Iguazu Falls: We stayed in a nice hotel, with still more hotel food. It was good but not terribly unique--lots of chicken, fish, and beef.
Amazon River: I hated the meals there, because it seemed like every time I ate, I'd get sick! We all tried to be careful and drank only bottled water, but something as simple as eating off dishes that have been washed with river water can make you very ill there. Antibiotics help, but not enough.
Namib Desert: We ate typical hotel food, but I'm sure the right outfitters could easily have given us an experience like we had in the Okavango Delta.
Okavango Delta: We had excellent outfitters and ate gourmet food--I ate better in the bush than I have in many hotels! Every day, our cook made dough for four loaves of bread, put them into a steel box and buried it with coals in the dirt ... 45 minutes later, we'd be eating freshly baked bread, right out of the ground.
How did these places affect you physically?
The humidity, bugs and dysentery in the Amazon affected me tremendously ... I was miserable! The cold temperature in Greenland makes it hard to work because you have to wear so many layers of clothing. Madagascar took an emotional toll on me because we were there for two months, and that's a long time for me to be away from my family and children. And I was always uncomfortable in Tibet: Between the wild weather and the high altitude, it was hard to sleep. I was always tired and I felt ding-y from getting less oxygen than I'm used to, like running my body on low-octane fuel. We experienced a lot of stress in Tibet, and that can effect you physically, as well as emotionally.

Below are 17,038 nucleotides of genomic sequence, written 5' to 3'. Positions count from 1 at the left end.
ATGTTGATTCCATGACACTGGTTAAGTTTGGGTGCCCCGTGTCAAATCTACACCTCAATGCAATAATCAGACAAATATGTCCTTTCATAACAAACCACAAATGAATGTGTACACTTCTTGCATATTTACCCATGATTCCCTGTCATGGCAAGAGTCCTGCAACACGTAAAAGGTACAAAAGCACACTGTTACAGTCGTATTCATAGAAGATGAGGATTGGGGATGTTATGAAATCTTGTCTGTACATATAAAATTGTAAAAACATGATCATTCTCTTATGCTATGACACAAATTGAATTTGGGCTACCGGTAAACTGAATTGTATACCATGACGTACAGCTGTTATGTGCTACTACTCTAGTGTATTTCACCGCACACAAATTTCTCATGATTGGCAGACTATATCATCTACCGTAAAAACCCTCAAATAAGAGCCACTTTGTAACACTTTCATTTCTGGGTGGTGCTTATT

Did any place engage your senses more than the others?
Seeing the nomads' prayer flags on the Chang Tang Plateau affected me in an intensely spiritual way that's hard to put into words. It made me feel like our time on earth is incredibly short, but there is some spiritual aspect of the world that is much, much bigger than our brief human existence.
Did anything strike you about how the native people of each place interact with their geography?
In Tibet, the nomads are completely dependent on the land. The yak is their main workhorse, and it's incredible to see how many ways they've found to put it to use! They sustain it and use its by-products, drink its milk, for many years before finally consuming its meat and using its hide for clothing and shelter.